With BCS leader Ohio State (10-0, 6-0) at the top of theconference, the college football world’s eyes will be on the Big Ten and theBuckeyes as they attempt to remain perfect in the final two weeks. After theirwell documented struggles early on, the resurgent No.12 Michigan Wolverines(8-2, 6-0) will look to make a run at OSU and the Conference championship.Michigan would appreciate the help this weekend from conference rival Illinoisagainst the No. 1 team in the land before it takes on the Buckeyes next weekendin Ann Arbor.Illinois, too, would like to play spoiler this weekend asthey travel to Columbus to take on the Buckeyes. The Illini are familiar withplaying highly touted teams as they defeated then No. 5 Wisconsin in October.Illinois head coach Ron Zook does not necessarily see thisweek’s preparation as tantamount to any other circumstance.“Once again, we’ve got to take care of us,” said Zookduring the Big Ten teleconference Tuesday. “We told our team last night that theonly different thing is that you are preparing for the No. 1 team in thenation. The only thing that means is that you are preparing for an awfully goodfootball team. We’ve still got to do the things that we’ve done to get to thispoint.”Sitting in third place in the conference, Illinois islooking to continue its winning streak after two consecutive victories,including last week’s 44-17 stomping of Minnesota.”We know that we’re not what we are supposed to be, but weknow we are improving,” Zook said. “The one thing that that gives us is anopportunity as a program to see that we have made progress from the first gamethis year to now.”Now, we have to go see where we are, and this will be agreat measuring stick for us.” While OSU will look to stay unbeaten and play for a NationalChampionship, three Big Ten teams — Michigan State, Iowa and Northwestern — arestill searching for their highly coveted sixth win and Bowl eligibility.Northwestern hosts Indiana, Iowa faces Minnesota, but MichiganState faces the toughest challenge at Purdue. Even though the multitude ofthese Bowl games are often considered trite, all three schools would enjoy theopportunity to reach them in order to improve as football programs.”I think it’s very important we get to a bowl game,”Michigan State head coach Mark Dantonio said. At the same time, Dantonio emphasized the importance oftaking the football season one step at a time.”We’ve been sort of stuck on No. 5 for quite some time here,so we’ve been talking about it just as a reality,” Dantonio said. “We’re goingto continue to play it through. It’s got to go one play at a time.”Other teams in the Big Ten — Purdue, Wisconsin and PennState — are just trying to remain focused and jockey for a position that wouldplace them in a more prestigious bowl game like a trip to Tampa Bay for theOutback Bowl. Penn State plays out of conference at in-state rival Templethis week. These games have become common late in the season. Because of these quirks in the schedule, cellar-dwellerMinnesota (1-9, 0-6) has more to look forward to than Penn State, as they playin two straight “trophy” games against Iowa and Wisconsin. “I know since I’ve been on the job that I’ve learned a greatdeal about the trophy games and how important they are to all Minnesotans andhow important they are to the University of Minnesota to go play well againstIowa and win,” Minnesota head coach Tim Brewster said. “We have the Floyd ofRosedale here in our presence today, and we’d like very much to keep that pigright here in the Twin Cities.”These next two weeks will be amazing weeks for us allbecause we’ll be playing big rivalry games against Iowa and Wisconsin. It’swhat college football is all about.”With Minnesota still playing for pride, a pig and axe,three teams fighting for bowl eligibility, and the No. 1 team in the nationlooking to stay atop college football, the coming weeks promise to be excitingfor football in the Big Ten.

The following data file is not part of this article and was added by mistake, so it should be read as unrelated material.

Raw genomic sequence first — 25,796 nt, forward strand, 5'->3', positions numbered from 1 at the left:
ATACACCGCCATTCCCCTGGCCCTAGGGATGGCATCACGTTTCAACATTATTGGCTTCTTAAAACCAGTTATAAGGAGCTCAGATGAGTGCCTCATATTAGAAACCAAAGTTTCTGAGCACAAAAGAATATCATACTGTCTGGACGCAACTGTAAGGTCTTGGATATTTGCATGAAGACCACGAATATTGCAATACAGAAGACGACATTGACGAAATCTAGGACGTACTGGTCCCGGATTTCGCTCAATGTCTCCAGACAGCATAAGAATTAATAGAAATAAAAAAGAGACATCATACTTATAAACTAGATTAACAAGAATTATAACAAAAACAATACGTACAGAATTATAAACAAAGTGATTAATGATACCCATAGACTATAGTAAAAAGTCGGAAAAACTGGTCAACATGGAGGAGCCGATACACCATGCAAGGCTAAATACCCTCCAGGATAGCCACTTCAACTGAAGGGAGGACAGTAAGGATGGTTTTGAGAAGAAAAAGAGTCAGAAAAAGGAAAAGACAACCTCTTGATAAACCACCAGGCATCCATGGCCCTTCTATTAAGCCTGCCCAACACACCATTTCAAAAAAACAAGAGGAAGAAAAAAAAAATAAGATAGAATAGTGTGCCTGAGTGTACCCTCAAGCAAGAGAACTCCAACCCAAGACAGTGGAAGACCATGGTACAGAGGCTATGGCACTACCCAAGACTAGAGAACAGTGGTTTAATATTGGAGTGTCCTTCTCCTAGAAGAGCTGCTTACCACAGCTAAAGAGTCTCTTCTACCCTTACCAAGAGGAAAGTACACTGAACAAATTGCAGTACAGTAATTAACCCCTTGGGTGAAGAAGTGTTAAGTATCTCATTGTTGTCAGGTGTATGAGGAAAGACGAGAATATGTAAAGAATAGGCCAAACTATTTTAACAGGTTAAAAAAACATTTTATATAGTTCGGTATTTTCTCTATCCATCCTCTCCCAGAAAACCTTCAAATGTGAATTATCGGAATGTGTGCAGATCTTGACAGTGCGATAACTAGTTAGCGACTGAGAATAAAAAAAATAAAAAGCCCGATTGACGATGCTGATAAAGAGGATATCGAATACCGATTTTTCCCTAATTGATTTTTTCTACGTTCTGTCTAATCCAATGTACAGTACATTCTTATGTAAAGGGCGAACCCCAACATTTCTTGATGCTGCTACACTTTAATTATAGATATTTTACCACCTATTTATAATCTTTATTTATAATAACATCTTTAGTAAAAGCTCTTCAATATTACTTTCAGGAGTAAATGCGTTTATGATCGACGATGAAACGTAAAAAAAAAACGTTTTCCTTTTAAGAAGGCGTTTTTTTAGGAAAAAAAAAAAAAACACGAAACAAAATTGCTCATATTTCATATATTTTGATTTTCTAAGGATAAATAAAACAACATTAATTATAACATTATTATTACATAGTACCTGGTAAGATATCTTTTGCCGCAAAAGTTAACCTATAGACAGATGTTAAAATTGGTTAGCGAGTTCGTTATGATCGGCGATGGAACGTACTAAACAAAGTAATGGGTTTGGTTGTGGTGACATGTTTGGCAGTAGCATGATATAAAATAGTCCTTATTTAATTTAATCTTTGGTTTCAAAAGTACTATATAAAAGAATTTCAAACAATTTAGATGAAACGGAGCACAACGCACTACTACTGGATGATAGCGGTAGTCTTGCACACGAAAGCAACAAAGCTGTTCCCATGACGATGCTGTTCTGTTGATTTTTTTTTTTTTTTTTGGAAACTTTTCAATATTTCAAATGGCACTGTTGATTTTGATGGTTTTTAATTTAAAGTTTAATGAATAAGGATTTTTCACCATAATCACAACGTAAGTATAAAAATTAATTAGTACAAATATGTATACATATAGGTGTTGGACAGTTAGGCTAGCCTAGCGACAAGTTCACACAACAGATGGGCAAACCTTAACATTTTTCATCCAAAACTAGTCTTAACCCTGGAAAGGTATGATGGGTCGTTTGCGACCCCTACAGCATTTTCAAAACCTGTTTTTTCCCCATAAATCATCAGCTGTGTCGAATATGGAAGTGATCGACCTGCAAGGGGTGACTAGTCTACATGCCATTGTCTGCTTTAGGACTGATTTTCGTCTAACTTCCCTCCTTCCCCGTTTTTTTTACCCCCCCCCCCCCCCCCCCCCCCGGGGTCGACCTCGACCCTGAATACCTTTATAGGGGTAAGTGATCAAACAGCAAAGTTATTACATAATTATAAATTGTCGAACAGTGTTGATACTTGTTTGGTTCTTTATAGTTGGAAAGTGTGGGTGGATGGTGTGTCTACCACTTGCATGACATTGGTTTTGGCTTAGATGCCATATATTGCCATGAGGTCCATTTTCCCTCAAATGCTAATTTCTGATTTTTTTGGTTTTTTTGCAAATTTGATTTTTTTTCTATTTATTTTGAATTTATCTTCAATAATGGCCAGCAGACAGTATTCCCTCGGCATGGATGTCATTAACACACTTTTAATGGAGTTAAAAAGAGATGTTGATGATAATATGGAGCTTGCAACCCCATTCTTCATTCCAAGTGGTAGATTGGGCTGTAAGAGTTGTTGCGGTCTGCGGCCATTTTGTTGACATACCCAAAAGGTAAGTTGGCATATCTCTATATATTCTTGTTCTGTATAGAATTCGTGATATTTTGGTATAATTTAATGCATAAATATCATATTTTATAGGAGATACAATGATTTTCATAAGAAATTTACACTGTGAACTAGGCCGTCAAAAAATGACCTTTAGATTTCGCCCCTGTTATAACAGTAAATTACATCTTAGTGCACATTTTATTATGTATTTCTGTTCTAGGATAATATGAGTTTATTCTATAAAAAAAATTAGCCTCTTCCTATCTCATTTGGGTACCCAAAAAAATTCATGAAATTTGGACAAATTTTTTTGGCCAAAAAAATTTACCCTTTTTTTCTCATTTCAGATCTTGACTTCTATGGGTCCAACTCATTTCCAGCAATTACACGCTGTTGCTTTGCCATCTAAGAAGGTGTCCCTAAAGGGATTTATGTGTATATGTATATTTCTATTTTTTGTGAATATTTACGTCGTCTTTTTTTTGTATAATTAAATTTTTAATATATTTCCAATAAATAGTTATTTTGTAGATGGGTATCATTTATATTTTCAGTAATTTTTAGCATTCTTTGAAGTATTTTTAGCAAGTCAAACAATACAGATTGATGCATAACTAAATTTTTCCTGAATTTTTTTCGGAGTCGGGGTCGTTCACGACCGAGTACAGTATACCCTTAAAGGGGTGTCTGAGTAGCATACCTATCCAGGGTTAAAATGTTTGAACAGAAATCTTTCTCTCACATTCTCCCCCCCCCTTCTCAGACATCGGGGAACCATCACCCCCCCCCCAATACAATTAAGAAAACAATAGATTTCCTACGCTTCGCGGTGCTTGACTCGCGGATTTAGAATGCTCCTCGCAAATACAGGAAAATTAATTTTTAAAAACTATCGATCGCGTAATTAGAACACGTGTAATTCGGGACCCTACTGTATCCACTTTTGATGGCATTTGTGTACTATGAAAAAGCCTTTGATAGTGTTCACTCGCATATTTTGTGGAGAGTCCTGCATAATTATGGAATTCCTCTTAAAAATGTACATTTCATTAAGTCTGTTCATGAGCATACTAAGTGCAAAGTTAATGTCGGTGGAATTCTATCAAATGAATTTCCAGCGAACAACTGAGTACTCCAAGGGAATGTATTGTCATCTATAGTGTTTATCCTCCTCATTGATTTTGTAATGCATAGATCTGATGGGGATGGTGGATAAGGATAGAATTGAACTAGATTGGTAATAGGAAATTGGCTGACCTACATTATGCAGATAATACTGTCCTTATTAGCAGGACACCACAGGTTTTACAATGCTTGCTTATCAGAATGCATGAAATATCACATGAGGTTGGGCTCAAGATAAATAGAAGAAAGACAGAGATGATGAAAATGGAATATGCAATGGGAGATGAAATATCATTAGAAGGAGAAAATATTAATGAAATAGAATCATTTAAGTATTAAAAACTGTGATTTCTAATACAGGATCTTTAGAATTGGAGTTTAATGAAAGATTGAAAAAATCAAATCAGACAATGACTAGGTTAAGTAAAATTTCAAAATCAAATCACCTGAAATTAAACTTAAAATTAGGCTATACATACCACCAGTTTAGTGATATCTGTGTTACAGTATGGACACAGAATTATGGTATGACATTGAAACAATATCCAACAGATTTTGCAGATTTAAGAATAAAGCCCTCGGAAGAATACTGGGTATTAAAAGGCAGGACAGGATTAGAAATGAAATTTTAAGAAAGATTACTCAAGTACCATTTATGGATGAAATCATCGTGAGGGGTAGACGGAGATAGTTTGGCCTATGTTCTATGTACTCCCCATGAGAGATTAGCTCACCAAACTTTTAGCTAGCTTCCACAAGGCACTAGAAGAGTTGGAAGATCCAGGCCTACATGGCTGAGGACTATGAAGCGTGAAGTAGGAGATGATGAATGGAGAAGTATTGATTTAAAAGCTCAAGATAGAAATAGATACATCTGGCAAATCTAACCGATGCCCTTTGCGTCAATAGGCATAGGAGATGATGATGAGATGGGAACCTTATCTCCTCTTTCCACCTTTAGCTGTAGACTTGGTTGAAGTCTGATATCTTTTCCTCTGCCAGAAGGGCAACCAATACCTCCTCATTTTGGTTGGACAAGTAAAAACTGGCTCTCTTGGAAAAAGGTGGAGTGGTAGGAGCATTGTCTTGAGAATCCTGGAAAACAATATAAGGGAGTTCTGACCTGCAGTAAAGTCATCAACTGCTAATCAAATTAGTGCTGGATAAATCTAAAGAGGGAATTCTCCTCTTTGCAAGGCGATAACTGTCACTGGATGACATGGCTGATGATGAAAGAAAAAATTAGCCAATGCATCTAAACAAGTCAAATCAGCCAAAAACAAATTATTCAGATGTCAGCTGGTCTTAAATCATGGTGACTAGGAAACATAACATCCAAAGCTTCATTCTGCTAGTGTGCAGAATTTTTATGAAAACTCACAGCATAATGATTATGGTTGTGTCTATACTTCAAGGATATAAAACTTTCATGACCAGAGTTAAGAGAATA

Many an op-ed and satires have been written about the rise of Halloween in India. Most of them express curiosity, some absolute bemusement and some horror at a trend they are attributing to a generation growing up on American sitcoms like Friends and How I Met Your Mother, all of which have Halloween special episodes.However, for most NRIs who have returned to the country, it is a source of nostalgia for a festival they used to celebrate with aplomb during their stay abroad. Preetha J Sebastian, a graduate student in Bengaluru who now studies in Dartmouth, grew up in a thriving community in Dubai where trick-or-treating became an essential part of her childhood. “I wore the same witch costume every year,” she told Little India.The apartment complex Sebastian lived in while working in Bengaluru, to her delight, celebrated the festival. “When Halloween came around, it became harder to be an adult. I had to be the one buying candy to give away to the neighborhood kids, which was a harsh reality to face. Some of the children didn’t even dress up! But, eventually, I found joy in giving away candy. I was too big to fit into my child-size witch costume anyway.”Sebastian’s condominium complex was not the only one honoring the spirit of the dead. Shruti Narayanan, a dancer based in Bengaluru, says her community, which is a home to a lot of expats and returned NRIs like herself, celebrates Halloween every year. “There is constant merriment because you can hear the kids and teenagers running around and saying trick or treat,” she says. But the children only ask only at houses that have print-outs stuck outside saying, “Sweetmeats available,” since many Indian families in the neighborhood don’t get the concept and don’t celebrate the occasion.Agrees Suman Kumar, a stand-up comedian who is looking to buy a zombie costume for his daughter this year, “Some families just don’t know the idea behind the festival,” he says, recounting how his neighbor just looked at kids blankly when they asked him for a trick or treat. “What he understood was that they wanted chocolates, which he gave them,” Kumar says.Preetha J Sebastian as Death from Neil Gaiman’s Sandman.Lakshmi Selvakumaran, who did her Ph.D. in Saudi Arabia, recalls her experience of confused India families who did not have a stock of candies ready. “They end up giving the children leftover Diwali sweets or gulab jamuns just because someone has come to their house,” she says.Narayanan attributes the confusion to just the lack of knowledge among Indians about the Halloween tradition of trick-or-treating, which involves a threat made by the child, about whether the hosts would like mischief or to give them a treat. “Some houses here don’t even want to bother opening the door,” she reveals. “So what they do instead is fill a pot with chocolates or toffee and leave it outside for kids to come and take.”Even though themed parties are mushrooming in hotels and clubs in metropolitan cities in India, people generally don’t have much knowledge on why Halloween – All Hallows Eve — is celebrated, if at all. “Not many of them know that Halloween came from the earlier cultures of worshiping the dead,” says Ankur Huralikoppi, an engineer based in California, where he sees celebrations every year. “It was thought that spirits are fond of kids, and on that day pleasing kids meant keeping the spirits happy.”So while the occasion, which is observed the day before All Saints Day on Nov. 1 and All Souls Day on Nov. 2, is a time to honor recently-departed souls who are yet to reach heaven, it has been overshadowed by the bonhomie associated with costumes and make-up. Says Sean Pereira, a business professional, “While the costume parties have caught on, Christians just go to mass and visit the graves of their loved ones.”And costume parties have caught on indeed. Every year, there is a new restaurant or bar holding a Halloween-theme night. Cafe Out of the Box in New Delhi has been hosting Halloween parties since 2010. Every year, they make signature cocktails, and name them according to the theme. For example, Dracula’s Blood is a Bloody Mary with a twist. “We usually play around with our interiors, try to make it look spooky,” Priyank Sukhija, the cafe’s owner, told IANS in an earlier interview. “The turnout has always been huge with a mix crowd, including expats.”Not to be left behind, The Junction in Haus Khas Village in the Indian capital, is hosting a warehouse party this year with a mental asylum-themed decor with prizes for the “spookiest” dressed person. In Mumbai, Halloween is an opportunity for people to party, with many hotels hosting DJ nights, from the Taj to the Marriott.Bengaluru, on the other hand, which has a thriving community of expats and returned NRIs, sees Halloween parties at every nook and corner of the city. Advertising professional Aakanksha Bhattacharya was a regular at such parties while she lived in Mumbai, and is looking forward to having more fun now that she is moved to Bengaluru.While Arbor Brewing Company in the city has been hosting a party every year with themed menu and drinks, the newer pub Koramangala Social will organize its first themed party for Halloween this year. Harry Potter, more often than not, is a staple costume for a lot of people, says Samrudhi Sridharan, a researcher for an NGO based in the city. “I dress up as Hermione Granger every year. It is the easiest costume to put together and it is a character I relate to.”It doesn’t seem to matter that Halloween is a festival that has no roots in India: it is another opportunity to get together, to dress up, albeit in spooky costumes or even more interesting, as characters, and for children to enjoy sweets. It sounds like an alternate version of our own Indian festivals, doesn’t it? Related ItemsHalloween BangaloreHalloween DelhiHalloween in IndiaHalloween MumbaiHalloween NRIsHalloween parties IndiaLittle India